Its also really good at controlling home pests like cockroaches, black widows, scorpions, etc.

How to Irrigate Vegetable Beds with Drip Tubing

Q. 1) what should the watering times be for Vegetable beds planted with typical vegetable seeds at this time of year?
2) Should the length of time be different when the beds are first seeded, as opposed to a month later when there are plants growing?
3) How should those times change seasonally with the temperature changes, that is, spring, summer, fall and winter?

A. Those are great questions and thank you for asking them. I hope that you will take my suggestions as just suggestions, and not as the "gospel". It's better if you use these as starting points and adjust my advice to fit your needs. I use 1/2 inch drip tubing with the emitters embedded into the walls of the tubing every 12 inches. I use 1 gallon per hour emitters. 

When installing this drip tubing, I make sure that the neighboring irrigation emitters offset the neighboring emitters by 6 inches. In other words, the emitters are spaced from each other in a diamond or triangular pattern.
Drip tubing with embedded drip emitters every 12 inches and spaced in a diamond or triangular pattern on a raised bed without permanent sidewalls


Let me go through a list of general rules that I use and let's go from there.

I soak large seed such as corn, peas, beans and even garlic cloves in tepid water for several hours before I plant it. The first step in seed germination is the uptake or imbibition of water. Doing this can speed up germination and reduce it by two or more days. Otherwise, you have to keep the soil constantly wet and can be nearly impossible for seed germination when air temperature gets above 90° F.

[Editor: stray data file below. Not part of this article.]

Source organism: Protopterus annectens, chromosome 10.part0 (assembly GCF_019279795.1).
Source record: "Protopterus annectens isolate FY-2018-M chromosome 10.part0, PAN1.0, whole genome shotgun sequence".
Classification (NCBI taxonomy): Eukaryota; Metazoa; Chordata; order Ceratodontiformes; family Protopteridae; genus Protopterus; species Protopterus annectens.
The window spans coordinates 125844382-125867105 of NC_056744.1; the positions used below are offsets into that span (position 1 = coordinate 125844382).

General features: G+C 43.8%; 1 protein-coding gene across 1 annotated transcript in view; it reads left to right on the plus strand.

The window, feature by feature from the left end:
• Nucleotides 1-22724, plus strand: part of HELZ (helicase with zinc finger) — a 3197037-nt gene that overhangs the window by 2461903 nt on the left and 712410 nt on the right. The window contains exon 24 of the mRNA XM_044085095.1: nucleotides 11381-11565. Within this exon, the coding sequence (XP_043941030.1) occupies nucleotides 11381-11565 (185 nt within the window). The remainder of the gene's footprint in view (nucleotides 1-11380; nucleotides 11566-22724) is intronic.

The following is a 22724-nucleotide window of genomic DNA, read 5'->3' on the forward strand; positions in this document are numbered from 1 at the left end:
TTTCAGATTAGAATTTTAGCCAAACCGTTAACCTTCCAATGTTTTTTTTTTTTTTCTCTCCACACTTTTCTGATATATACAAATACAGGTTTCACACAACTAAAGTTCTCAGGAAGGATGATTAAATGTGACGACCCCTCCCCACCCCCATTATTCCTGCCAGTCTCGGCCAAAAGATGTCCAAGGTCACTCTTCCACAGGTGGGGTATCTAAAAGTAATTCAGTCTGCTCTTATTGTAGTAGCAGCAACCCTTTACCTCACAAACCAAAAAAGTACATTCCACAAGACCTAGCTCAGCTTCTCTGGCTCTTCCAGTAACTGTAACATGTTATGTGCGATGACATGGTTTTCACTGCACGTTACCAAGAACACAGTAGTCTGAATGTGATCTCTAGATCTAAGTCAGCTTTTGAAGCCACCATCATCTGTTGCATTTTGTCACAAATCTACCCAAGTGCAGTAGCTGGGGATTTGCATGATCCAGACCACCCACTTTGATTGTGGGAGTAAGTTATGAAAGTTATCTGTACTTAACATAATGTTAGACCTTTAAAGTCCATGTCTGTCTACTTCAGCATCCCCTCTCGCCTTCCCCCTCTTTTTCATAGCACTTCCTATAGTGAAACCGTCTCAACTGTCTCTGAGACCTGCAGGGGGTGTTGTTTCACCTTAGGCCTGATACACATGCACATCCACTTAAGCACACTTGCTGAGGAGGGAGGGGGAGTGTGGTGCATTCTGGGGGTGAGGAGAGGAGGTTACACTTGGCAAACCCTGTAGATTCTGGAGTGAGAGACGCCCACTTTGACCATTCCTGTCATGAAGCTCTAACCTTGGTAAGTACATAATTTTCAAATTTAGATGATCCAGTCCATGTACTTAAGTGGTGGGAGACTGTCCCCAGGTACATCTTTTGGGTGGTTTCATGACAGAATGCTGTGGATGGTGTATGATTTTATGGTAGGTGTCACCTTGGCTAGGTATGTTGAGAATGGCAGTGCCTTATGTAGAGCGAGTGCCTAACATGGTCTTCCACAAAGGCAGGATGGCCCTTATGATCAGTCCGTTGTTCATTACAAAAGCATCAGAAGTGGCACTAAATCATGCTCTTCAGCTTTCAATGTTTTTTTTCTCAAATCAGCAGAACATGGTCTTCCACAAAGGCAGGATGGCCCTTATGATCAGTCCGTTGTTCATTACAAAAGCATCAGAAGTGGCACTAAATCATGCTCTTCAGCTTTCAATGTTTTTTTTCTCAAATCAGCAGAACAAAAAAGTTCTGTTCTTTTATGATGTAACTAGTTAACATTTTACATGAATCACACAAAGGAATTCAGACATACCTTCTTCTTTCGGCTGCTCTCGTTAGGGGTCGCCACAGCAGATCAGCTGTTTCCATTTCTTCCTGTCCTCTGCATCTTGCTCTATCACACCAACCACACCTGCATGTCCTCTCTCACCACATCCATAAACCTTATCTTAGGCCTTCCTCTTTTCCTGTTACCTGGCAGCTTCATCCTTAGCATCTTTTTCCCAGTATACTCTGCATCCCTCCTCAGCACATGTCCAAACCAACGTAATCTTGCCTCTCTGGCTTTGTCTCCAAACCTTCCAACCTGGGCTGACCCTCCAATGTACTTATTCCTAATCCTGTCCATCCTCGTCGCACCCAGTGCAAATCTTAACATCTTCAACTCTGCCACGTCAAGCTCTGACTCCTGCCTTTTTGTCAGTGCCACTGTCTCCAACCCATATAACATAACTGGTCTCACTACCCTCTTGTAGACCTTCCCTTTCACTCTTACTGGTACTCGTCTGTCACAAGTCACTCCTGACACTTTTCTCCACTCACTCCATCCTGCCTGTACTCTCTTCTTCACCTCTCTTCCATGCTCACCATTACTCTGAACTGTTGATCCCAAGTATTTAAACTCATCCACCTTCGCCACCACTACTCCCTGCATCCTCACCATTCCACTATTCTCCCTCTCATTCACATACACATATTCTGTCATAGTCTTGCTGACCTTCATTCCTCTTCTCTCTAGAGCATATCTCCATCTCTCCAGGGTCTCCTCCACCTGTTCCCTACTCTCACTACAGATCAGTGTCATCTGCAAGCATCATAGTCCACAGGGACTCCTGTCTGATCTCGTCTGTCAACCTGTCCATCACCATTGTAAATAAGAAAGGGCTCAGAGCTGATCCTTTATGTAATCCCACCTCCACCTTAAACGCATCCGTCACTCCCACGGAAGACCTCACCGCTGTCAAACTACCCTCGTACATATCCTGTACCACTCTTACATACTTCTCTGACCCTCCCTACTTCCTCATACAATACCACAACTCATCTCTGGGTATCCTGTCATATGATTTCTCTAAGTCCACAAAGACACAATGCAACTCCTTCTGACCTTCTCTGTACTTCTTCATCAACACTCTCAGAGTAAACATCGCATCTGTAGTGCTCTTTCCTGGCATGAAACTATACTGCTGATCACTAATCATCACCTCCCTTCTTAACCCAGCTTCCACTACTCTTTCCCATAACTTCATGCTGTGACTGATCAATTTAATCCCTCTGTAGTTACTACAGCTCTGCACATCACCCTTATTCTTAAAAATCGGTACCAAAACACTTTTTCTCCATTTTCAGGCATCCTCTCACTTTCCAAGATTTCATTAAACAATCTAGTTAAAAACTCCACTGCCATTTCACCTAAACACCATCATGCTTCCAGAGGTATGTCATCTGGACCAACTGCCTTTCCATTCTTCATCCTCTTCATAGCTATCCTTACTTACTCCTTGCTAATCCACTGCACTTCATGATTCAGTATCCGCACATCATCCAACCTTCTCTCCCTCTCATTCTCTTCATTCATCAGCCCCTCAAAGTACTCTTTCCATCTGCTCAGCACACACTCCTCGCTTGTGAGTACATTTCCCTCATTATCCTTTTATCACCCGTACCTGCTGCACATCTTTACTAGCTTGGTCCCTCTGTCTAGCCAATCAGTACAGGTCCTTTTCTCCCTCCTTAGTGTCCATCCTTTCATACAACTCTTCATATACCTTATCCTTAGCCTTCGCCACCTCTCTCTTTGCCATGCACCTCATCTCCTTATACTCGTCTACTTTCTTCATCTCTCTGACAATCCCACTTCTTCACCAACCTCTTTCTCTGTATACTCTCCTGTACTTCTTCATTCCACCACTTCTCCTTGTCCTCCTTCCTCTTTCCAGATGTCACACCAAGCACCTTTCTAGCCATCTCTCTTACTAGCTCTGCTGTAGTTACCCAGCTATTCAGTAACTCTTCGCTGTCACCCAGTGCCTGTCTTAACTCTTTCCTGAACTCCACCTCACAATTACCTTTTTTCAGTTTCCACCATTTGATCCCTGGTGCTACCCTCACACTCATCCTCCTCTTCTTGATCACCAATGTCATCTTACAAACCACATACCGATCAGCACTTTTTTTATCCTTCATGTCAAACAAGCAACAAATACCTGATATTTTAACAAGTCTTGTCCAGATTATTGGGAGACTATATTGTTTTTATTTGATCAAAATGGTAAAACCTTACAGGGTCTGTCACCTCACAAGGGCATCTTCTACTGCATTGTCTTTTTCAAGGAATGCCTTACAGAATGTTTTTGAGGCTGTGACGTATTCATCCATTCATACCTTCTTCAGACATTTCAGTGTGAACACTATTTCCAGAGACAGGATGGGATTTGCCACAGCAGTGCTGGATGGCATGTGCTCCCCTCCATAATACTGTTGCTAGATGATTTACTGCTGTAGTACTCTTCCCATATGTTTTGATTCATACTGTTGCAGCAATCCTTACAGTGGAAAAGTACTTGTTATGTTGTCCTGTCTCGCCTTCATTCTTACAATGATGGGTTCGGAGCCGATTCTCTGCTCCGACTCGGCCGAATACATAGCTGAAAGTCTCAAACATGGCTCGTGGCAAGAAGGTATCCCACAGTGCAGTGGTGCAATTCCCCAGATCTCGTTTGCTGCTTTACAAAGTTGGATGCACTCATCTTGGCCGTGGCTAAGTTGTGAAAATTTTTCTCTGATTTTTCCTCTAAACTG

Raised vegetable bed mulched after seeding and irrigated using drip tape.
I mulch the area where seed is sown with a 1/2 inch layer to help keep the soil and seed wet. I have tried a number of different mulches including sand, straw, compost, perlite, vermiculite, and peat moss and found that bedding used for horses (pine shavings) to be the best. These thin shavings "dissolve" into the soil over several weeks while straw does not and can sometimes interfere with soil preparation. This can be bought at Viragrow (www.viragrow.com) or any farm supply stores. 

Seedlings mulched with horse bedding, pine shavings, to help preserve a soil moisture after seeding and seedling emergence.
I work with 12 inch spacing so the number of minutes of run time may be shorter or longer for spacing different from this. The number of minutes should be long enough to get water the entire 12 inch depth each time you water. Use a soil moisture meter (like for houseplants) to see how deep it goes.
 
Houseplant moisture meter used to gauge the depth of watering.
Surface mulch helps when starting plants from seed in containers.

1) what should the watering times be for beds planted with typical vegetable seeds at this time of year?

Make sure the seeds are planted the proper depth and it's best if they are covered with a 1/2 inch layer of horse bedding/mulch. If it is, you can water daily for 30 minutes. If you don't cover it with mulch, small seeds planted shallow, water three times a day for 15 minutes each. Large seed, 1 to 2 times per day for 15 minutes. It's easier with mulch. After the seeds germinate and you see their first true leaves, switch to once per day.
Seedling emergence through the surface mulch. Drip tape used for irrigation.